‘It was partly for me. I’d cancelled all my TV work and tours, and I wanted to have something other than “cancer” in my diary.

Rhod was diagnosed with cancer in his neck and throat, on a tonsil and at the base of his tongue, after finding a lump in April 2022

Rhod was diagnosed with cancer in his neck and throat, on a tonsil and at the base of his tongue, after finding a lump in April 2022

‘I knew I wouldn’t be well enough to go on stage or TV, but I thought I might be well enough to lie in bed and talk to a documentary team about how ill I was. I thought, “It will give me something to do”.’

Earlier this year, Rhod revealed that he ‘ironically’ first found the tumour in his neck while he was in Cuba on a trek to fundraise for Velindre Cancer Centre charity, where he then became a patient.

WHAT IS HEAD AND NECK CANCER? 

Head and neck cancer is an umbrella term for cancers of the nose, mouth, throat, voice box, thyroid and salivary glands.

It is the eighth most common form of cancer in the UK with over 12,000 cases diagnosed each year. 

There are more than 30 areas within the head and neck where the cancer can develop including the mouth, lips, voice box, throat and saliva glands.

Mouth cancer is the most common type of head and neck cancer, while laryngeal can develop in the tissue of the voice box.

Thyroid cancer, brain tumours, eye cancer and oesophageal cancer are not normally classified as types of head and neck cancers.

Source: NHS

He returned to screens for the first time since his diagnosis in February as he made a moving speech during the National Comedy Awards, which was in aid of Stand Up 2 Cancer.

Speaking in the pre-recorded segment from his home, he revealed he struggled to ‘speak or breathe’ after finding a lump on his neck. 

Rhod said: ‘I couldn’t speak or breathe and I was postponing and cancelling tour shows, I had terrible spasms in my face and a lot of tightness in my muscles. 

‘Couldn’t get to the bottom of it, turns out after a biopsy of this lump in my neck that I have something called head and neck cancer, cancer of the head, sounded pretty serious.’

Rhod admitted that his diagnosis ‘p***ed him off’ as he joked he thought he would have ‘life-long immunity’ after spending 10 years as a patron for a cancer centre.

He said: ‘I’ve led five fundraising treks all over the world, I do stand-up comedy nights to raise money, I hosted quizzes… it’s been a big part of my life for the last 10 years, so imagine my surprise when I was diagnosed with cancer.

‘Which p***ed me off no end, because I thought I’d have life-long immunity! Apparently not. 

‘Apparently you’re just as likely to get cancer even if you spend your time fundraising for a cancer hospital. Anyway, I did get it, and it turns out it can come for anybody.’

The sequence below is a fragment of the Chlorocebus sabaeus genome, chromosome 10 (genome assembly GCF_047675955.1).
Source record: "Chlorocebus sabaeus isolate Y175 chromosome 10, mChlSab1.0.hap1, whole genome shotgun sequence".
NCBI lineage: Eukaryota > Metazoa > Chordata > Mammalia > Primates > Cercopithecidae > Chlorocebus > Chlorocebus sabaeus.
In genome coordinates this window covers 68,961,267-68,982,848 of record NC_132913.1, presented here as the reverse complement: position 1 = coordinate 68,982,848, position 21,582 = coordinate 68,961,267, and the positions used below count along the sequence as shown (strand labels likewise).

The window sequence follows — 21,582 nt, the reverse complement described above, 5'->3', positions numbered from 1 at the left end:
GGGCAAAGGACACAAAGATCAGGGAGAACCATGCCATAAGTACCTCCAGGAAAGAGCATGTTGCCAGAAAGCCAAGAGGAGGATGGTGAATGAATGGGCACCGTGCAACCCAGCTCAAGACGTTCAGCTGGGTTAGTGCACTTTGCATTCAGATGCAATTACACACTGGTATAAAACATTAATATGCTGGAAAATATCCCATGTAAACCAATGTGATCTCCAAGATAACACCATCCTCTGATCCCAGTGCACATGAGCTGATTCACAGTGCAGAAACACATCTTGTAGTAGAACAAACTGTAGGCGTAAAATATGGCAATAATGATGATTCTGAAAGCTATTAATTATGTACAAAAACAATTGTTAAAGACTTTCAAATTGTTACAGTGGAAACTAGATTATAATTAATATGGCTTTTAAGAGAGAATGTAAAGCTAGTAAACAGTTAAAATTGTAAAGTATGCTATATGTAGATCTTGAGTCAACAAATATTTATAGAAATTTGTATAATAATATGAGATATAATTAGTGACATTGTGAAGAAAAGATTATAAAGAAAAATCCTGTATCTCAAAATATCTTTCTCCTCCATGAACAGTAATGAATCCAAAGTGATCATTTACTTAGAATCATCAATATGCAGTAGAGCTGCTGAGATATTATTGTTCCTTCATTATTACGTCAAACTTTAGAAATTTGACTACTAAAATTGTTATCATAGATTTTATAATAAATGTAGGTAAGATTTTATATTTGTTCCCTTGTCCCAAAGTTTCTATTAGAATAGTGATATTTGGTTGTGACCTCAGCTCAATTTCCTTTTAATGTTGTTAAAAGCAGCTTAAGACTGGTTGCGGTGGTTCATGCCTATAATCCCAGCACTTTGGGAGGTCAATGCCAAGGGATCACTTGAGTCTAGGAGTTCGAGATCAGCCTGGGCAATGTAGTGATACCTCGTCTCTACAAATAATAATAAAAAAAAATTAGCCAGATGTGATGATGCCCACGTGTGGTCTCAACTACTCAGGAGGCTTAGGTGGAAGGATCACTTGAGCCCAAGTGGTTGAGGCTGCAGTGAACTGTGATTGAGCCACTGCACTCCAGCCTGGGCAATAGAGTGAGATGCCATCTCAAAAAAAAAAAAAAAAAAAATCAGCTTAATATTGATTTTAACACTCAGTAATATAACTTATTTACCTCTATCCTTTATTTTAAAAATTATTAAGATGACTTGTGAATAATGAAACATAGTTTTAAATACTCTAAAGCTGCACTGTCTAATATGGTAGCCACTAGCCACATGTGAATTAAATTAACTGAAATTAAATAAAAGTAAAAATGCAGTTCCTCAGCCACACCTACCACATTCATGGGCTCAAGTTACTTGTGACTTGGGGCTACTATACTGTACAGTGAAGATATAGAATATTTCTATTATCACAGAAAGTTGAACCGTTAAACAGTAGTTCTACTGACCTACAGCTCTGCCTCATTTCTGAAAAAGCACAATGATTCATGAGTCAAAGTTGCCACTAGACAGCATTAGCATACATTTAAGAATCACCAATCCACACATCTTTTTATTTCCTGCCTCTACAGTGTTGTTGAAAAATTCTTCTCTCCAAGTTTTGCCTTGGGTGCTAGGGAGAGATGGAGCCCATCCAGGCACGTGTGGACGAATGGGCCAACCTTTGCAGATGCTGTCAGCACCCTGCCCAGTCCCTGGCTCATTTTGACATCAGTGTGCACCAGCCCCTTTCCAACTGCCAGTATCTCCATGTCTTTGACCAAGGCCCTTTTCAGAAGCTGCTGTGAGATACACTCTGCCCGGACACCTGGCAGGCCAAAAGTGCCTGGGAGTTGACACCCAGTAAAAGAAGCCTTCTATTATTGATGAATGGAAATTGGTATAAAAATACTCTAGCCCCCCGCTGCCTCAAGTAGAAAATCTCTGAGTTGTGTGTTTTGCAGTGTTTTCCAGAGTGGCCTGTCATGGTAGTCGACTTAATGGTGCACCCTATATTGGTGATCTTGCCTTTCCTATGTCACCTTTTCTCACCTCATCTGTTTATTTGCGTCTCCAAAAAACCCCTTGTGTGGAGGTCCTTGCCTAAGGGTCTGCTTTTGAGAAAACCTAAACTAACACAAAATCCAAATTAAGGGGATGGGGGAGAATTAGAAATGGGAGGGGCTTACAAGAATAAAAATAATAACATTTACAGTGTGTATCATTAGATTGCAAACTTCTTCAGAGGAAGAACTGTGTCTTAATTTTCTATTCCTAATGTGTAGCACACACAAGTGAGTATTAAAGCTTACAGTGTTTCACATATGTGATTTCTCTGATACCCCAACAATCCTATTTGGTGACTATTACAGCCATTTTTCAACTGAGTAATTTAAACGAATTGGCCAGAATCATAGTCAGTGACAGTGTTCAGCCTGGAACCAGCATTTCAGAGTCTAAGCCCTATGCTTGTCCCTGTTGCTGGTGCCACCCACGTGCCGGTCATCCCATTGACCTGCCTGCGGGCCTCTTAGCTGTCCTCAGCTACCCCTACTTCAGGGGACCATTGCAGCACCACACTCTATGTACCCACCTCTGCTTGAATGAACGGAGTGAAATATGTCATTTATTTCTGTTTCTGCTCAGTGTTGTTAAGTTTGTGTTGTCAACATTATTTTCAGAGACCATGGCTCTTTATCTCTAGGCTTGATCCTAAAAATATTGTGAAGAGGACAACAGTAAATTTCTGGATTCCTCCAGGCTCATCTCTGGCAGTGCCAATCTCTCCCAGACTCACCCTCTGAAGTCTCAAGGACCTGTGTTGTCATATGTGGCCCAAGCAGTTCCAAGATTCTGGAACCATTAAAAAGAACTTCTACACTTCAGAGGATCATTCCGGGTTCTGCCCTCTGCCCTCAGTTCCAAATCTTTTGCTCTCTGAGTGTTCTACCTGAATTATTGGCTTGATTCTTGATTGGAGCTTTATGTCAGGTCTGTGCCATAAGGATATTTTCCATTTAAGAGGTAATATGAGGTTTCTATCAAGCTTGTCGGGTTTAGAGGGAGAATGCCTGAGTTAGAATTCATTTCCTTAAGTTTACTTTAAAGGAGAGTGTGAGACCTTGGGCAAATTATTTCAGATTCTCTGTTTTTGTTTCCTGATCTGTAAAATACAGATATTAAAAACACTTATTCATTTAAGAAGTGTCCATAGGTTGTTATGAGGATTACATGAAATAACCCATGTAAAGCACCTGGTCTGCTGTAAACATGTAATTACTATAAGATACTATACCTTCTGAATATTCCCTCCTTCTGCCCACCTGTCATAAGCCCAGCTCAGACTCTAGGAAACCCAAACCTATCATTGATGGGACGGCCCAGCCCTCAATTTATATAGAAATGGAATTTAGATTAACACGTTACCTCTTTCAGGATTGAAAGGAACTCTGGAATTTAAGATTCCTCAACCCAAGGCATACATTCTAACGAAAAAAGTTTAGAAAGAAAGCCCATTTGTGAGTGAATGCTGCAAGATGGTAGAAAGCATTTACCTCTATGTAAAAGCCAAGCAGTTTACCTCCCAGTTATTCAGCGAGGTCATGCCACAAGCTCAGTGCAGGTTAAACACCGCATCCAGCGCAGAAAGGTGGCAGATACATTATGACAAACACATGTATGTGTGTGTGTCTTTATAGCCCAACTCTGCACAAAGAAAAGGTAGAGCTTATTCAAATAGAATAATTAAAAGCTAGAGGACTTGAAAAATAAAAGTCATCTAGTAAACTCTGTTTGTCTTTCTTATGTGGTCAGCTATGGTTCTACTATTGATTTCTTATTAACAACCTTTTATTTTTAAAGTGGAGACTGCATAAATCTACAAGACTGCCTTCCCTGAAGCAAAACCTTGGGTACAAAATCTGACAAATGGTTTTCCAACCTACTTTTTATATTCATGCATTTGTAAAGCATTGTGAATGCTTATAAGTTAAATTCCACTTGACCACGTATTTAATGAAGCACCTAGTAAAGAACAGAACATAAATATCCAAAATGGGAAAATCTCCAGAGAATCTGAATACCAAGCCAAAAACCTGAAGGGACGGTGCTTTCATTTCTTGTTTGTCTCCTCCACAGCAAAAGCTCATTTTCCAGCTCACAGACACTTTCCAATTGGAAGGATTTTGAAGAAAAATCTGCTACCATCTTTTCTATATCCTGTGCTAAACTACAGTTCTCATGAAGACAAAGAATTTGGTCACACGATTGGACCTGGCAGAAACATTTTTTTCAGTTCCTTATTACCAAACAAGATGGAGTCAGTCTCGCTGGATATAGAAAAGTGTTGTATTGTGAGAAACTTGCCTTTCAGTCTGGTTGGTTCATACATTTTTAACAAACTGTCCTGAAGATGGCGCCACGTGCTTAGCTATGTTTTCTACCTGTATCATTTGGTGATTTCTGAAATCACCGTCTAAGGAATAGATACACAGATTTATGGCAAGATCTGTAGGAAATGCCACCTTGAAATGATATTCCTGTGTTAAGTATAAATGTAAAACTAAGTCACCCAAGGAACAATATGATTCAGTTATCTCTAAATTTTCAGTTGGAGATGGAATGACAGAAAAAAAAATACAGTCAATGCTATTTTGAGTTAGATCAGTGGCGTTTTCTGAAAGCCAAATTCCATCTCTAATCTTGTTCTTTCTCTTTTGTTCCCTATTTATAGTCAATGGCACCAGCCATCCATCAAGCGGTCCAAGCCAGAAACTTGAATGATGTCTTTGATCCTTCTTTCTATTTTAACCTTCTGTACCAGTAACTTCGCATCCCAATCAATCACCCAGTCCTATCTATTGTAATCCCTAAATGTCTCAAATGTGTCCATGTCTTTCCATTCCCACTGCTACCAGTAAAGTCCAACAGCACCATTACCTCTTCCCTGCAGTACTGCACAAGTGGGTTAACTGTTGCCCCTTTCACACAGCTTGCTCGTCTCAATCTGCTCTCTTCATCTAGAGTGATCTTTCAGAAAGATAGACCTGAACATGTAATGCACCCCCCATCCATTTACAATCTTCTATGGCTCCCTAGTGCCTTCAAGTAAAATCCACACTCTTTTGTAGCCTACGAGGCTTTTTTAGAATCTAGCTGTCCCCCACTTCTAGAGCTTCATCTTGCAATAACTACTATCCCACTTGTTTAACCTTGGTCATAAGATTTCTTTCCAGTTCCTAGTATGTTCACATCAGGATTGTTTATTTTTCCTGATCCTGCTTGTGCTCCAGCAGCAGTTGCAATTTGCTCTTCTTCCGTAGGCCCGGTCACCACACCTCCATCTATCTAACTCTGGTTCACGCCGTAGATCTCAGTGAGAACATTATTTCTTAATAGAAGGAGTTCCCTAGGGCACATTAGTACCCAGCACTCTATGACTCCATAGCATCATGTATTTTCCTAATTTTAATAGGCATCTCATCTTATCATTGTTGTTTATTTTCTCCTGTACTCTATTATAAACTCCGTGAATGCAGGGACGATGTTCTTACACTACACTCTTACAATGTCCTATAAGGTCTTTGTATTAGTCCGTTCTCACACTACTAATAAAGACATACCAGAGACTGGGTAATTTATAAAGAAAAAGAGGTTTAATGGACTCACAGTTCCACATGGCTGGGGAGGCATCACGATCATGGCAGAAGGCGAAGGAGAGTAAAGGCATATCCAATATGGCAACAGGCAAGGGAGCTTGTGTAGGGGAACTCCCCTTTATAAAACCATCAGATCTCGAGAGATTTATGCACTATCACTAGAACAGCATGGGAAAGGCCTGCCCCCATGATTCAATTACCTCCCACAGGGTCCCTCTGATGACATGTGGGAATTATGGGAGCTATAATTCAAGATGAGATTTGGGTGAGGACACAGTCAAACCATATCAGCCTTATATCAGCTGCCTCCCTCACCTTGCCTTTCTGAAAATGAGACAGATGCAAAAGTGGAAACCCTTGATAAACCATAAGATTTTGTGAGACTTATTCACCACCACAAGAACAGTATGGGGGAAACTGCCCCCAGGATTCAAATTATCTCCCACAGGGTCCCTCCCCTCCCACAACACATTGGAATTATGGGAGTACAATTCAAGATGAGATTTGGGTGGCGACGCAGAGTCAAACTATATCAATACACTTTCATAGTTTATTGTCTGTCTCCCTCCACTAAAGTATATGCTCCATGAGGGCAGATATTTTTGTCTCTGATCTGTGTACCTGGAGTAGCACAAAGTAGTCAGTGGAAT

He added: ‘The other irony is that I was in Cuba on a trek, fundraising for this cancer centre when the first b****y lump popped up in my neck. I literally left as a patron and came back as a patient.’

Last month, Rhod announced he is planning to return to the stage and is in the midst of planning a 2024 comedy tour, after admitting ‘life’s too short’.

Comeback: Last month, Rhod announced he is planning to return to the stage and is in the midst of planning a 2024 comedy tour, after admitting 'life's too short' (pictured in 2018)

Comeback: Last month, Rhod announced he is planning to return to the stage and is in the midst of planning a 2024 comedy tour, after admitting ‘life’s too short’ (pictured in 2018)

In an interview on BBC Radio Wales, Rhod said he was very grateful to the Velindre Cancer Centre for ‘getting me back on my feet’.

He added: ‘My new attitude is that life’s too short, you’ve got to crack on and do these things.’

He continued: ‘I’ve been scribbling away, I’ve got a few ideas and I’ve been trying some stuff out. I think I’m going to tour again next year, it’s all taking shape at the moment.’

Rhod has also said he will use his cancer diagnosis as stand-up material, because he thinks about his cancer 24/7 but added there is ‘humour in it.’

Speaking to The Guardian, he confessed: ‘It does feel weird. I don’t know how much to talk about the cancer. I haven’t really worked out what to say.

‘I’m really aware of mental health now and I’m checking in with myself every day. I feel fine, weirdly. I’m happy, optimistic and hopeful that next year it’ll all come good.

‘When I get through this, the next show will be in a similar vein. The cancer is on my mind 24/7, but, when I’m well enough to write, I’m jotting down a few things. And there is humour in there, definitely.’